The inaugural Tour de Yorkshire cycle race will be mainly policed by a “bubble” of 60 highly-trained motorcycle riders in a change to the long road closures at last year’s Tour de France Grand Départ in the region.
But the senior officer organising the police presence for the three day event next month says the concentration needed to maintain the rolling roadblocks at high speed means riders won’t be able to “high five” members of the public.
Last year’s Grand Départ saw the hundreds of officers responsible for keeping order encouraged to engage with the large crowds and often holding out their hands to be slapped as they rode past.
Many fewer officers will be needed for next month’s event, with 100 neighbourhood policing officers and as many special constables expected to be on duty each day, as well as a 60-strong motorcycle team paid for by organisers Welcome To Yorkshire at a cost of around £300,000.
Rather than close off roads for most of the day as they did during the Tour de France, police will operate rolling road closures and will only be at each point for up to 30 minutes.
Around one million spectators are expected to turn out for the event. Friday, May 1, will see riders racing from Bridlington to Scarborough via Whitby and Robin Hood’s Bay before they make their way from Selby to York the following day.
Then, on May 3, the field will set out from Wakefield and speed through communities including Barnsley, Holmfirth, Ripponden, Hebden Bridge, Haworth, Ilkley and Otley bound for a finish line in Leeds’s Roundhay Park.
Assistant Chief Constable Mark Milsom of West Yorkshire Police, who is heading up the policing operation for the three days, said officials had approached policing differently to last year, partly because less money was available.
He said: “In the Grand Départ a lot of our police motorcyclists, because the roads were closed, we did use them around road closures because of the sheer number of people who came. But they did do a lot of high-fiving and all the rest.
“What I would flag up to people is that they really will be earning their corn. They are the absolute provision of safety for that race, and the crowds, and making sure the race goes safely.
“So if people expect them to have loads of time to stop and do some things, they are going to be genuinely occupied. We have to explain that to people.”
Asked if the officers would be posing up for ‘selfies’ with the public, he said: “They will be able to do that at the beginning of the race and the end of the race, but once they are out on the route, it’s a really ‘concentrate hard’ job. The race is at 30mph and they are travelling at high speed in and out of traffic, it’s a skilled job.”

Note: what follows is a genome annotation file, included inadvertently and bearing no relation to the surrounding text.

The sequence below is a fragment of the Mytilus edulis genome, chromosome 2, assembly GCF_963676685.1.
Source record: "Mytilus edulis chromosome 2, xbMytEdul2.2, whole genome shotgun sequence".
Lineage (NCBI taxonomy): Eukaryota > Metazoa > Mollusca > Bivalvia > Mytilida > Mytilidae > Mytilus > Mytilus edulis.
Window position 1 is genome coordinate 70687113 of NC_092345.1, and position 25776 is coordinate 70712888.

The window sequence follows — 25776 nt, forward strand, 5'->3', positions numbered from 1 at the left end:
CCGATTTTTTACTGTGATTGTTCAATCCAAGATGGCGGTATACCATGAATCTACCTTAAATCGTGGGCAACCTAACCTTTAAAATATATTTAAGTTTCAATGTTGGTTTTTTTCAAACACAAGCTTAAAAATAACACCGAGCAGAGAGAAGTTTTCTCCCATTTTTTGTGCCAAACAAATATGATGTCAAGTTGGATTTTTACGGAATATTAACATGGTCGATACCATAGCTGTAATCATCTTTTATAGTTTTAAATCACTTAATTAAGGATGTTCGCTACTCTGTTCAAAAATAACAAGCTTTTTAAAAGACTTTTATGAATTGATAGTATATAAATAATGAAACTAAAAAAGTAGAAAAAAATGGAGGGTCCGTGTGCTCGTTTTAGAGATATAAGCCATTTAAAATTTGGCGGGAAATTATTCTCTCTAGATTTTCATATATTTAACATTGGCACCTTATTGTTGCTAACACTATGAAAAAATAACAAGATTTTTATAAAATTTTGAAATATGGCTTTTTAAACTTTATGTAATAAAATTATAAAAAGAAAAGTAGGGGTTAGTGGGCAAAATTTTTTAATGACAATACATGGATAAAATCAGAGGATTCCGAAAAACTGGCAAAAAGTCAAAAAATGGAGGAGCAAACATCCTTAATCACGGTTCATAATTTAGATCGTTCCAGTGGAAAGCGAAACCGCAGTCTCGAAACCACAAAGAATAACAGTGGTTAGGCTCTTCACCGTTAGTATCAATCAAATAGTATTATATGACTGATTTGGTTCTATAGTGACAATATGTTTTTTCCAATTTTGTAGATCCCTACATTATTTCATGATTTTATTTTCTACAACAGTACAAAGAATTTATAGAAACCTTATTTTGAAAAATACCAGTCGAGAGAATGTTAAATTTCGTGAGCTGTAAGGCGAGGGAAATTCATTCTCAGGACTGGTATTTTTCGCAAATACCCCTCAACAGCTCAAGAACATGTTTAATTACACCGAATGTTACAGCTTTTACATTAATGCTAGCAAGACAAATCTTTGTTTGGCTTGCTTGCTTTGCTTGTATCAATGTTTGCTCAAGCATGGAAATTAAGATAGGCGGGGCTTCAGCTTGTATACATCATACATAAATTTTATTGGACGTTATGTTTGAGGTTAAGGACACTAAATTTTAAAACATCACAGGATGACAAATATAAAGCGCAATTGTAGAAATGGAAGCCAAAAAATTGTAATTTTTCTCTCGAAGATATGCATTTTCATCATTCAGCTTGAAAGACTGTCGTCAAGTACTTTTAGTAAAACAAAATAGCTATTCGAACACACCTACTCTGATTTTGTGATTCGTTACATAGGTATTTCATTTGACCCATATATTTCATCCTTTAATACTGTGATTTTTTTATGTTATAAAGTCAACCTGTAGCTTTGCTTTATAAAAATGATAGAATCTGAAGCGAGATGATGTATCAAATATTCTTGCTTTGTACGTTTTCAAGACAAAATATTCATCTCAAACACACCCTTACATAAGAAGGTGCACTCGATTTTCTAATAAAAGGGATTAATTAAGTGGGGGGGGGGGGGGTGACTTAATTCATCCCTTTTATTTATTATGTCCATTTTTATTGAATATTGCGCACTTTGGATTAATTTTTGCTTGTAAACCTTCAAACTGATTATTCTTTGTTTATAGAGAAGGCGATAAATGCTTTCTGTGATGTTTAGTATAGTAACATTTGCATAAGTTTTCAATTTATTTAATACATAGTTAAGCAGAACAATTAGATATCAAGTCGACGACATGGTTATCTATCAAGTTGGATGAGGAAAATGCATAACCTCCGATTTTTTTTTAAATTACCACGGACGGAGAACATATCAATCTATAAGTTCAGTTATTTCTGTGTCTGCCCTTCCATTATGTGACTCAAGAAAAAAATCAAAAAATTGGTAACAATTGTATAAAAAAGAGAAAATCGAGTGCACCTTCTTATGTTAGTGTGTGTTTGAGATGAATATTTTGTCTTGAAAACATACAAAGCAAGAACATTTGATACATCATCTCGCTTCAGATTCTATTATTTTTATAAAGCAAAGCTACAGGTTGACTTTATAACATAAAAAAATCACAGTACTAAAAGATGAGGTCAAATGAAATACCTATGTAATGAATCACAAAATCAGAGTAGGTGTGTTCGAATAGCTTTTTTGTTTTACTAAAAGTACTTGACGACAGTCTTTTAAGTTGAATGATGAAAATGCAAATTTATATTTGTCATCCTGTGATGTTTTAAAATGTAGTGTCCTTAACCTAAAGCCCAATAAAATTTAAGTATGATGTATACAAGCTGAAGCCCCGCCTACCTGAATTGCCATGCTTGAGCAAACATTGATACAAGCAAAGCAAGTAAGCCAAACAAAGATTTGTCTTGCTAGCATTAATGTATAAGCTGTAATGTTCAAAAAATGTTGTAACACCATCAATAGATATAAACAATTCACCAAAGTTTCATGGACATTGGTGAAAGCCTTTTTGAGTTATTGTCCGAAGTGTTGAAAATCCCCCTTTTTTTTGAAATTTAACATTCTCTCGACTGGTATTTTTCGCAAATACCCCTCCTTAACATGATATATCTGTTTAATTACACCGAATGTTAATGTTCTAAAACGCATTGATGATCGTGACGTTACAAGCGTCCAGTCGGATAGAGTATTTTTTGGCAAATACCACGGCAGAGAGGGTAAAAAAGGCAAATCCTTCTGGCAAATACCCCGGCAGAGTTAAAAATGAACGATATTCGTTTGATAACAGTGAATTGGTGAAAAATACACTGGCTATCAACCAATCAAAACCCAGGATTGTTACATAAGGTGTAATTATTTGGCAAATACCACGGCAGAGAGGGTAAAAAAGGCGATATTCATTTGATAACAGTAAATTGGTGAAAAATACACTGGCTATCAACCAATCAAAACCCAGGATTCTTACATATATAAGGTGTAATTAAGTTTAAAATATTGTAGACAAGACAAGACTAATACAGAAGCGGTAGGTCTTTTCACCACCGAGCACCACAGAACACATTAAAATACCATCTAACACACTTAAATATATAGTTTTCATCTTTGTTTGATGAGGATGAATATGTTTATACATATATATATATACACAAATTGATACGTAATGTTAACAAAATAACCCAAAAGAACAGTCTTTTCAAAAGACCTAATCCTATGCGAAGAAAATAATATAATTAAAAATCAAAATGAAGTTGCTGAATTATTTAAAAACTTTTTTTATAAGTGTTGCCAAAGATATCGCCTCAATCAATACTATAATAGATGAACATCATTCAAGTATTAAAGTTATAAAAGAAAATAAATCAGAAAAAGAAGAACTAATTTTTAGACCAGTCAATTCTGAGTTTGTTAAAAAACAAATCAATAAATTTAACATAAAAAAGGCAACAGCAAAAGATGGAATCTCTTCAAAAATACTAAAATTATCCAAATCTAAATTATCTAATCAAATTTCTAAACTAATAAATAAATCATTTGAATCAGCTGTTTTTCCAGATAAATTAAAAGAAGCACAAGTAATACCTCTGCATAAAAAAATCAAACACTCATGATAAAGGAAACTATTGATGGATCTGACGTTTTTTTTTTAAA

The 60 motorcyclists will be made up or the Central Escort Group, led by a West Yorkshire Police sergeant, and volunteers from the National Escort Group, an organisation that provides skilled motorcycle marshals for sporting events.
According to the Tour de Yorkshire website, most of the rolling road closures will last no more than an hour, “apart from the start and finish lines and some climbs where the road closures will be longer”.
It has also emerged that the 1,100 volunteers who will act as marshals and helpers during the three days have been training at West Yorkshire Police’s state-of-the-art Carr Gate facility, near Wakefield, in what is described a ‘UK first’ training operation.
The force has worked with an expert from Sheffield Hallam University to pull together a bespoke training package involving traffic and crowd management, in the hope that experience gained can help the volunteers at Tour de Yorkshire events in the coming years.
Mr Milsom said the Grand Départ was an “outstanding success” but that police were aware that “there would be the level of money available” this year so would “need to look to do it in a cost-effective way to make it sustainable”.
He said: “We’re losing lots of money, local authorities are losing lots of money, so we always were going to approach it differently. We always knew we could approach it differently.”
He added: “It is a really difficult year for some of the local authorities. Money is really difficult at the moment. It wasn’t really until Christmas time, we definitely knew we would be able to do the race.
“The planning has gone really well. We have been working with Welcome To Yorkshire, we led on behalf of the other forces. North Yorkshire and Humberside have been playing their part. We have just sat down, we have learned a lot from last year and put it into practice.
“Last year there were a lot of people who were quite nervous and apprehensive because it was such a big thing and a new thing, and everyone has been wanting to repeat that success, because we know how much it meant for the communities, and how much it meant for Yorkshire. If we get weather like we have been having we will get hundreds of thousands of people on each day.”
In a message to the crowds expected to attend the three days of racing, he said: “The traffic is not going to be disrupted as much, the crowds are going to be much more manageable, and the traffic side should be manageable, but plan in good time, where you want to watch it and what your day is going to be like. Plan a little bit ahead and give yourself a little bit more time.”